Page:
Curated Quarters


Living in a gallery can’t be easy--all those 16th century Procaccini and Bedoli drawings on the walls and mirror-finish Biedermeier chairs for lounging. But for art dealers Stuart and Beverly Denenberg, blurring the lines between home and work comes naturally in their minimalist Los Angeles house because it doubles as their gallery space. “There is no separation between who we are and what we do,” says Stuart, who has been dealing in Old Master prints and drawings for nearly 40 years. “Art is our whole life.”

The couple found the house two years ago after seeing a listing advertising an “architectural landmark for sale.” “Our vision was to have a private gallery with exhibition space and a residence all in one,” Stuart says. For Beverly, a third-generation Southern Californian and a founding director of the Los Angeles Conservancy, living in a landmark building struck an instant chord. The couple visited the property the next morning, and two days later they handed the real estate agent a check. “It was instant building karma,” Stuart says.

Formerly owned by architect Michael Morrison, the two-story structure, begun in the late 1960s and completed in 1979, is on the site of a former colonial-style house at Ashcroft and San Vicente Boulevard. The building served as an antiques emporium and design studio for the mid-century architect, who began his career working for designer William “Billie” Haines after World War II.


The building’s location seemed ideal, and it had “great bones,” Beverly says, but she admits they were somewhat blinded to its physical condition. “The first time we saw it, the main floor was floor to ceiling with antiques, everything from a Roman cistern to circus animals, and there was a wrought-iron staircase leading to nowhere,” Beverly says. “Who could see with all those antiques everywhere?”

The couple began renovations by reallocating space to accommodate a private residence and exhibition space. An enclosed atrium was joined to the first-floor gallery to enlarge that space. Next they added new plumbing and electrical wiring, air conditioning and alarm systems, high-end Internet cabling and UV-protected windows. Outside, the couple updated the burnt orange facade with a subdued charcoal brown-and-taupe palette. When dry rot forced replacement of the combed stucco of the exterior walls, they replicated the pattern of the original striations.

Although they kept the original ‘70s parquet floors in the living area, they added a more subdued Turkish limestone floor throughout the rest of the house and a wall-to-wall Wilton carpet in the bedroom for warmth. Faded, cracked and peeling wall coverings of green burlap, cork and vermiculite were removed, and walls were painted bone-white, providing a neutral backdrop for their collections. Many of the cantilevered decks remain, as do Morrison’s clerestory windows, which run the length of the modern kitchen and along the back of the house. “It was a more extensive renovation than we anticipated, but then renovations usually are,” Beverly says. “We tried to keep everything reflective of Morrison’s original vision,” Stuart adds. “We just updated it a little.”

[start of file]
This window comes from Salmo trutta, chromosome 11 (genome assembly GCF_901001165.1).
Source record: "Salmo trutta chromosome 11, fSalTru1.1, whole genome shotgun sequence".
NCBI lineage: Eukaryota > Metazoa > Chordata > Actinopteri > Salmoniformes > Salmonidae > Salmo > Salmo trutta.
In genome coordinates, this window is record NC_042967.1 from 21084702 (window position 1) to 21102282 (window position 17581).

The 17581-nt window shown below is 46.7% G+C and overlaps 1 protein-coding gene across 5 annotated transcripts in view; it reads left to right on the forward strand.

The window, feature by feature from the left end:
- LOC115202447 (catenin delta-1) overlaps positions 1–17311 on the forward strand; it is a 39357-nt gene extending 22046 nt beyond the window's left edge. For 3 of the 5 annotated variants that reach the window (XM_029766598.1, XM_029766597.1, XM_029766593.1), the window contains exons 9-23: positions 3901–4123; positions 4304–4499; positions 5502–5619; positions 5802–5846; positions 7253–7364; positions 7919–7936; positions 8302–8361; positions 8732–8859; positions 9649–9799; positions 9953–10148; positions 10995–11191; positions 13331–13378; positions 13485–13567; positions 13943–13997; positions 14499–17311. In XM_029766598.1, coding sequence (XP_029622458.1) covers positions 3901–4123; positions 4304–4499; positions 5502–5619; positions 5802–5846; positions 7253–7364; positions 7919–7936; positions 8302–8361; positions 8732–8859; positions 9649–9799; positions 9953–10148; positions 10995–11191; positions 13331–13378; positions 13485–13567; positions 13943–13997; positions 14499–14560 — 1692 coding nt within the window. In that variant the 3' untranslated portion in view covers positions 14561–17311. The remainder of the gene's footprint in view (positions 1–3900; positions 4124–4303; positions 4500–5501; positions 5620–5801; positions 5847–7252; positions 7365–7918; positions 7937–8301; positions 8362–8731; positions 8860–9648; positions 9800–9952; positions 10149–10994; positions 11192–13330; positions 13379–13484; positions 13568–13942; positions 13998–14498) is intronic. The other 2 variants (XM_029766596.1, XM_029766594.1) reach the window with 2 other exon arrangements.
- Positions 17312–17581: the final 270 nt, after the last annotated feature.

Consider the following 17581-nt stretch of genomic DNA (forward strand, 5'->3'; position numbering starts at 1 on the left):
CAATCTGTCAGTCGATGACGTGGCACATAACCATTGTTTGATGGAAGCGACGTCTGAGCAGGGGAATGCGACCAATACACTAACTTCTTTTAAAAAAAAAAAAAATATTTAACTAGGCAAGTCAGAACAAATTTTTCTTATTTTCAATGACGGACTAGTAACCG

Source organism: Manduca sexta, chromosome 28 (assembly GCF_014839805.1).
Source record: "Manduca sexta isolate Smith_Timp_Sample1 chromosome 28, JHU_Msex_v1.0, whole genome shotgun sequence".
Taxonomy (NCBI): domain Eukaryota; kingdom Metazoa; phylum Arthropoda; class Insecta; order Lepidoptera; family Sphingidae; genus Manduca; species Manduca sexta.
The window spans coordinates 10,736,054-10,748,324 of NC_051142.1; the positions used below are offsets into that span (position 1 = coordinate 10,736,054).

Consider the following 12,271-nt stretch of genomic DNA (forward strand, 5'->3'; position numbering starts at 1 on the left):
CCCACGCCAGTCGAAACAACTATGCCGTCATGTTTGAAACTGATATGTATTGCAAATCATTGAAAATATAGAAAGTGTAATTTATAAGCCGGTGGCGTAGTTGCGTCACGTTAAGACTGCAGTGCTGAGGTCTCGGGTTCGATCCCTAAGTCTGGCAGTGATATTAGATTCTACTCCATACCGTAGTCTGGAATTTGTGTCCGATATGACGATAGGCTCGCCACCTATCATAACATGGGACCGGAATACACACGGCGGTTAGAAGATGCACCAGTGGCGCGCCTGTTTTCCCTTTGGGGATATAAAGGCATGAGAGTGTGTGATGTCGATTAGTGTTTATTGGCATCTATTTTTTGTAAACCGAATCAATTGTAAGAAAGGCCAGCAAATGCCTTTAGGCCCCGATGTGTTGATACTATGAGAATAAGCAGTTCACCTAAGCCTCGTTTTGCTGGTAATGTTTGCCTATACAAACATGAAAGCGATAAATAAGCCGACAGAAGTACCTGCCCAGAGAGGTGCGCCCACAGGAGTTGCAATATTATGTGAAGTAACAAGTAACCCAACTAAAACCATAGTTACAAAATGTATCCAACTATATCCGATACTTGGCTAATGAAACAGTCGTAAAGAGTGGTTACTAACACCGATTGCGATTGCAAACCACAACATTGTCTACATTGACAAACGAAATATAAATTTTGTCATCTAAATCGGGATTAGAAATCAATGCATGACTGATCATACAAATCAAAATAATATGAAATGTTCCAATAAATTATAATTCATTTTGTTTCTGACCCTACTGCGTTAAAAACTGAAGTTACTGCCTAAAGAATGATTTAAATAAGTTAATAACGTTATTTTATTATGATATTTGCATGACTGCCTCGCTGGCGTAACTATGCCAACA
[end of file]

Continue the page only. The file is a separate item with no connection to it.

Iliad Antik and Denenberg Fine Arts gallery, which opened last November, showcases an art collection ranging from early 16th century master drawings to Impressionist and 20th century Modernist paintings. In addition, the gallery is filled with museum-quality Austro-Hungarian Viennese Biedermeier furnishings of the early 1800s from Iliad Antik in New York City. The Denenbergs represent the antiques firm on the West Coast and will be showcasing at the Los Angeles Antiques Show, a benefit for the Women’s Guild of Cedars-Sinai Medical Center, held this weekend at the Santa Monica Air Center’s Barker Hangar.The renovated modernist building acts as a perfect foil for these 19th century Biedermeier furnishings, which are characterized by elegant forms, beautiful veneers and mirror-like finishes. “Clients get a chance to see the antique furnishings and Old Masters in a modern contemporary setting,” Denenberg says. Although Beverly loves living with all the beautiful pieces, she says “you do have to be pretty neat most of the time--in case someone calls and wants to drop by in five minutes.”


Resource Guide

Denenberg Fine Arts/Iliad Antik L.A., West Hollywood, (310) 360-9360. Biedermeier fruitwood armless chair with ebonized detail (set of four), $32,000; Biedermeier grand director’s desk, $62,000; Biedermeier armchair, $17,000; Clorindo Testa oil on canvas painting, $20,000; Biedermeier mantle clock, $18,000; Biedermeier eight-arm carved lindenwood chandelier, $36,000. Sydney Kumalo bronze female nude sculpture, $12,000; pair of 19th century Japanese bronzes with twin-dragon handles, $15,000; 1951 John Saccaro painting, $45,000; Merton Clivette “Crashing Surf,” oil on canvas, $35,000; pair of Austrian Biedermeier armchairs, $26,000; Biedermeier lyre table, $19,000; gilt bronze Chinese censer, $7,500; vases, from left: Japanese late Edo bronze vase, $6,000, Chinese Qing bronze vase, $6,000, late Ming standing Bodhisattva, $15,000, Chinese Qing bronze vase with dragon handles, $17,500; Biedermeier four-drawer Austrian commode, $23,000; Leonard Baskin bronze, “Swathed Self-Portrait,” $26,000; Kahlil Gibran bronze, “Bust of Job,” $20,000.